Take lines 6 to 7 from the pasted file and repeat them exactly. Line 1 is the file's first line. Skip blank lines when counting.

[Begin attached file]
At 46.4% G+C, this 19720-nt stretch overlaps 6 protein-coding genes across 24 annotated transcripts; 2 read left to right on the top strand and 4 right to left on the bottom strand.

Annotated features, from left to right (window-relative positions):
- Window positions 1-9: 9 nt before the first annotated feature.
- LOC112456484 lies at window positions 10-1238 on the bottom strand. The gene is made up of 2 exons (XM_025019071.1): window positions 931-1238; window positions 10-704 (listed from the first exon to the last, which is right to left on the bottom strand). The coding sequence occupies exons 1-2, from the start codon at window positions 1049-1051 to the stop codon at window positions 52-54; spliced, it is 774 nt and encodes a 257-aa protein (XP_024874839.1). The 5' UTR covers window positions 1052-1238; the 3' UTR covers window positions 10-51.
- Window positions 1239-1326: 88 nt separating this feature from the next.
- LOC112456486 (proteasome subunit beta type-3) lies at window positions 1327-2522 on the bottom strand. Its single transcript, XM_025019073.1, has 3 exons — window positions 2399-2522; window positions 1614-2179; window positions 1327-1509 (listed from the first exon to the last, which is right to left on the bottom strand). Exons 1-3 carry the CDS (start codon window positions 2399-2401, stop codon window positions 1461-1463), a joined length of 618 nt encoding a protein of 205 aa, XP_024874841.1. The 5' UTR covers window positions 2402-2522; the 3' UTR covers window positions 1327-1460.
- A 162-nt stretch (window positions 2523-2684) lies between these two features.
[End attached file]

- LOC112456486 (proteasome subunit beta type-3) lies at window positions 1327-2522 on the bottom strand. Its single transcript, XM_025019073.1, has 3 exons — window positions 2399-2522; window positions 1614-2179; window positions 1327-1509 (listed from the first exon to the last, which is right to left on the bottom strand). Exons 1-3 carry the CDS (start codon window positions 2399-2401, stop codon window positions 1461-1463), a joined length of 618 nt encoding a protein of 205 aa, XP_024874841.1. The 5' UTR covers window positions 2402-2522; the 3' UTR covers window positions 1327-1460.
- A 162-nt stretch (window positions 2523-2684) lies between these two features.